Beijing has reached the level of influence where it can impose on states projects not always needed by them, but important for China itself
By joining the World Trade Organization (in 2001), China has radically changed its policy towards Latin America. This policy is reminiscent of economic expansionism, where only own interests are defended. China’s strategic partners include Brazil, Argentina, Mexico, Venezuela, Cuba and other key players in the region. China’s activity in the region is due to the fact that with the beginning of the 21st century, the role of Latin American countries has increased in the international arena. They have become more independent in shaping their foreign policy and more proactive in world politics. The emergence of center-left regimes in the early 2000s in many Latin American countries worsened their relations with the United States, but at the same time improved relations with China.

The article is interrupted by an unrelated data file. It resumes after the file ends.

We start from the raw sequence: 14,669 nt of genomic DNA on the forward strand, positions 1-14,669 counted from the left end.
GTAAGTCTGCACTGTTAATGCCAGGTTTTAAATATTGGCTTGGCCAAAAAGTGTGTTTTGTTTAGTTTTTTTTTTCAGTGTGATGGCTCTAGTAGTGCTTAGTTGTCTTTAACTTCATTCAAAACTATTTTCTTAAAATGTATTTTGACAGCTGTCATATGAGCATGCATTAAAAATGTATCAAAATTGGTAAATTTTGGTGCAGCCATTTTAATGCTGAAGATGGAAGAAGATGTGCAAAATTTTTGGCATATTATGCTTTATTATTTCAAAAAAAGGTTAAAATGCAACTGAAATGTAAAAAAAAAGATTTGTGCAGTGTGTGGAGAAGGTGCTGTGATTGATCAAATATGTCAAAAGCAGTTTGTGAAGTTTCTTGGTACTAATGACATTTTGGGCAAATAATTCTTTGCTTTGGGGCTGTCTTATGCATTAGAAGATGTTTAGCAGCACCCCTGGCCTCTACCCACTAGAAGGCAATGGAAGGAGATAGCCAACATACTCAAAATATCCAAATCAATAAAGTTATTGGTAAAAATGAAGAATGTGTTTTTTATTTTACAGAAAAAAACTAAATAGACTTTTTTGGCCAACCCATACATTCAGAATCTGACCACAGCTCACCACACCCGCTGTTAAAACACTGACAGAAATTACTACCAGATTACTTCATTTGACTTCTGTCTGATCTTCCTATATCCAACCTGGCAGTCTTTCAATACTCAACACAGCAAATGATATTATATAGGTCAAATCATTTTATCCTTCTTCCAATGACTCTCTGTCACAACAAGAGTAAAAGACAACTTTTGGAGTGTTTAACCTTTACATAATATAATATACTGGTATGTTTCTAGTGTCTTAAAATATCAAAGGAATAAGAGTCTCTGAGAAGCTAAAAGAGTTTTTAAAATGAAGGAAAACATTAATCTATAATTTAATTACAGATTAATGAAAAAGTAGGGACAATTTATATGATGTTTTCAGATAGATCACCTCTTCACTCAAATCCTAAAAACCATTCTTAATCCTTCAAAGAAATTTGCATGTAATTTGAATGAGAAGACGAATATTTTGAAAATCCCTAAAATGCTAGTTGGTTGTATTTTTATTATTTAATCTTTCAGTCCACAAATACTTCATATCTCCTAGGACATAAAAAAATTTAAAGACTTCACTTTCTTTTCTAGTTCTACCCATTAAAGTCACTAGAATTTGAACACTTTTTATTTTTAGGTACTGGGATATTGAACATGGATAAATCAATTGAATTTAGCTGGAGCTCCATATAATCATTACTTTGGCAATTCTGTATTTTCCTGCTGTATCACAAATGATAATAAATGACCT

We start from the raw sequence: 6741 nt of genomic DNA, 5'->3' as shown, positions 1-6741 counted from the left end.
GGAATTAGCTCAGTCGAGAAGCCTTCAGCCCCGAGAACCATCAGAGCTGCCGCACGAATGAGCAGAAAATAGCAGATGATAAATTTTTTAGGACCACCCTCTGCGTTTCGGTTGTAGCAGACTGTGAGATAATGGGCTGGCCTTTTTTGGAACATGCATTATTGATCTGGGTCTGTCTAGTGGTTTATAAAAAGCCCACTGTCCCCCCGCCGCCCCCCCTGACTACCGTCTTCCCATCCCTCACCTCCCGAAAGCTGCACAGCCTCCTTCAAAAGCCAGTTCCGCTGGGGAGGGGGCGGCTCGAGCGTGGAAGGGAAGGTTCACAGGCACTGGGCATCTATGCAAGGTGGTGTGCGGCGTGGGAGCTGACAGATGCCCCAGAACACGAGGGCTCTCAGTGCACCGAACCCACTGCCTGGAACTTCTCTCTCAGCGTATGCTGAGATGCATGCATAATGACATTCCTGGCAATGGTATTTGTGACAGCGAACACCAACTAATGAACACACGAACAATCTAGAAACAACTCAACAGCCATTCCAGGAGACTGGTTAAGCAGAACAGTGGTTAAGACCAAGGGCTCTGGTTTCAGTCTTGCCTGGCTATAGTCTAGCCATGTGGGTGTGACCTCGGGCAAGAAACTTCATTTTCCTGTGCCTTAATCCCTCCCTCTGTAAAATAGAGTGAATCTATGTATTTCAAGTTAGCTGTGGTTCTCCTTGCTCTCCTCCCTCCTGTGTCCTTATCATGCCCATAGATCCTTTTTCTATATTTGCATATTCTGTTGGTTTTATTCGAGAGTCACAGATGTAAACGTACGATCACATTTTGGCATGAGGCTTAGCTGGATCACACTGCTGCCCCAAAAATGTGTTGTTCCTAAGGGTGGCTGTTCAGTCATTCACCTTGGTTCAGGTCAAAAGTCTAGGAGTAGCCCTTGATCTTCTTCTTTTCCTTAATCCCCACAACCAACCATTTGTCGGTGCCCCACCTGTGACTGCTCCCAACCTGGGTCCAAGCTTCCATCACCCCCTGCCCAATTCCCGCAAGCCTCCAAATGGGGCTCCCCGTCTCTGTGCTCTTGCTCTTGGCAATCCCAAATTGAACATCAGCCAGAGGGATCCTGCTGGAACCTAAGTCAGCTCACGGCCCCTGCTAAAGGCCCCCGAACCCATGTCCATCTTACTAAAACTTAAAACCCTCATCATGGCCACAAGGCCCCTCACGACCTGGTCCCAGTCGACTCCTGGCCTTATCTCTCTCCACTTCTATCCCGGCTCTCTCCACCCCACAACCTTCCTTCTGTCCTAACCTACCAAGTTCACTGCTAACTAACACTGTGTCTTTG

Relations intensified with the adoption in 2013 of the Chinese strategy “One Belt, One Road” (“The Belt and Road Initiative”), where Latin America is given a leading place in China’s foreign policy priorities. Due to some countries’ high dependence on investment, Beijing has reached the level of influence where it can impose on states projects not always needed by them, but important for China itself.
However, with the coming to power of pro-American presidents in Brazil and Argentina, these positions began to weaken. Such processes were accelerated by US President Donald Trump, who began to push China out of the region.